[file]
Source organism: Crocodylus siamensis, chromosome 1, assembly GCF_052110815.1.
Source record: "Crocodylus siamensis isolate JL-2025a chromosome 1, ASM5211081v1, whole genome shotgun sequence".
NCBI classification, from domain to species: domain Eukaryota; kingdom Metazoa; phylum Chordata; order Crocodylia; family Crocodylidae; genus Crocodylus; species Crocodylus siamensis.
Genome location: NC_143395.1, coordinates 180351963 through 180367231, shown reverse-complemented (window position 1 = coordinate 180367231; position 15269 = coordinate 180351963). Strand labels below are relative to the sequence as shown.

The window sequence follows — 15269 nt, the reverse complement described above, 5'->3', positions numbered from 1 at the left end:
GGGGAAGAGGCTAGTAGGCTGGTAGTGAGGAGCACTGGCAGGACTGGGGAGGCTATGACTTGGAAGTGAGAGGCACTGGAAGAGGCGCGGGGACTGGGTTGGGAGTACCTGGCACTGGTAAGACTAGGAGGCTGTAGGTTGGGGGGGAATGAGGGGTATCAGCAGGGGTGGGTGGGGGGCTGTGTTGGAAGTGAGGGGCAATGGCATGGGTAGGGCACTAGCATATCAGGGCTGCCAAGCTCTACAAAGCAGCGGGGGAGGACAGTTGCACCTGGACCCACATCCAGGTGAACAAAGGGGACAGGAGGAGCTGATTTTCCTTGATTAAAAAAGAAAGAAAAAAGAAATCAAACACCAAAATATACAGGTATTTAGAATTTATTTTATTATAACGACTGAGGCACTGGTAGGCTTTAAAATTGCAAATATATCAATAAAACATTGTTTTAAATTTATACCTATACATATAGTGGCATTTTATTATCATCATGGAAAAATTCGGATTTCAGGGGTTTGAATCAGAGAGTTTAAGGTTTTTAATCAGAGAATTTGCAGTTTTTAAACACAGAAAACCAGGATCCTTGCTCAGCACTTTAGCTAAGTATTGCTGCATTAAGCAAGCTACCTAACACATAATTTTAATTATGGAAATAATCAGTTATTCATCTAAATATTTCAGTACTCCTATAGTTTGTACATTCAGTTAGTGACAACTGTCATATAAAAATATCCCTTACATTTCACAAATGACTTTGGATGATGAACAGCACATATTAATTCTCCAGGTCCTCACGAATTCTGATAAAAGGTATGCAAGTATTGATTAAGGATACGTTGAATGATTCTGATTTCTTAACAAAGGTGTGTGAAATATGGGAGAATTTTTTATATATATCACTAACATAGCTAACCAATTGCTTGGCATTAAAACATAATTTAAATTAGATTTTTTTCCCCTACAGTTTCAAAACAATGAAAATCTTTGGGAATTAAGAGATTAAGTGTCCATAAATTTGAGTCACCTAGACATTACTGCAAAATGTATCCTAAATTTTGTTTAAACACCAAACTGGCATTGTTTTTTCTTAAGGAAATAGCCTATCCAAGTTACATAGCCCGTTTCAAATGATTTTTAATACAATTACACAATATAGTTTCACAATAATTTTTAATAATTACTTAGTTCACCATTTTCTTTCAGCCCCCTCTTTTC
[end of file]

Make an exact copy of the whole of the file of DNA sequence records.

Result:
Source organism: Crocodylus siamensis, chromosome 1, assembly GCF_052110815.1.
Source record: "Crocodylus siamensis isolate JL-2025a chromosome 1, ASM5211081v1, whole genome shotgun sequence".
NCBI classification, from domain to species: domain Eukaryota; kingdom Metazoa; phylum Chordata; order Crocodylia; family Crocodylidae; genus Crocodylus; species Crocodylus siamensis.
Genome location: NC_143395.1, coordinates 180351963 through 180367231, shown reverse-complemented (window position 1 = coordinate 180367231; position 15269 = coordinate 180351963). Strand labels below are relative to the sequence as shown.

The window sequence follows — 15269 nt, the reverse complement described above, 5'->3', positions numbered from 1 at the left end:
GGGGAAGAGGCTAGTAGGCTGGTAGTGAGGAGCACTGGCAGGACTGGGGAGGCTATGACTTGGAAGTGAGAGGCACTGGAAGAGGCGCGGGGACTGGGTTGGGAGTACCTGGCACTGGTAAGACTAGGAGGCTGTAGGTTGGGGGGGAATGAGGGGTATCAGCAGGGGTGGGTGGGGGGCTGTGTTGGAAGTGAGGGGCAATGGCATGGGTAGGGCACTAGCATATCAGGGCTGCCAAGCTCTACAAAGCAGCGGGGGAGGACAGTTGCACCTGGACCCACATCCAGGTGAACAAAGGGGACAGGAGGAGCTGATTTTCCTTGATTAAAAAAGAAAGAAAAAAGAAATCAAACACCAAAATATACAGGTATTTAGAATTTATTTTATTATAACGACTGAGGCACTGGTAGGCTTTAAAATTGCAAATATATCAATAAAACATTGTTTTAAATTTATACCTATACATATAGTGGCATTTTATTATCATCATGGAAAAATTCGGATTTCAGGGGTTTGAATCAGAGAGTTTAAGGTTTTTAATCAGAGAATTTGCAGTTTTTAAACACAGAAAACCAGGATCCTTGCTCAGCACTTTAGCTAAGTATTGCTGCATTAAGCAAGCTACCTAACACATAATTTTAATTATGGAAATAATCAGTTATTCATCTAAATATTTCAGTACTCCTATAGTTTGTACATTCAGTTAGTGACAACTGTCATATAAAAATATCCCTTACATTTCACAAATGACTTTGGATGATGAACAGCACATATTAATTCTCCAGGTCCTCACGAATTCTGATAAAAGGTATGCAAGTATTGATTAAGGATACGTTGAATGATTCTGATTTCTTAACAAAGGTGTGTGAAATATGGGAGAATTTTTTATATATATCACTAACATAGCTAACCAATTGCTTGGCATTAAAACATAATTTAAATTAGATTTTTTTCCCCTACAGTTTCAAAACAATGAAAATCTTTGGGAATTAAGAGATTAAGTGTCCATAAATTTGAGTCACCTAGACATTACTGCAAAATGTATCCTAAATTTTGTTTAAACACCAAACTGGCATTGTTTTTTCTTAAGGAAATAGCCTATCCAAGTTACATAGCCCGTTTCAAATGATTTTTAATACAATTACACAATATAGTTTCACAATAATTTTTAATAATTACTTAGTTCACCATTTTCTTTCAGCCCCCTCTTTTC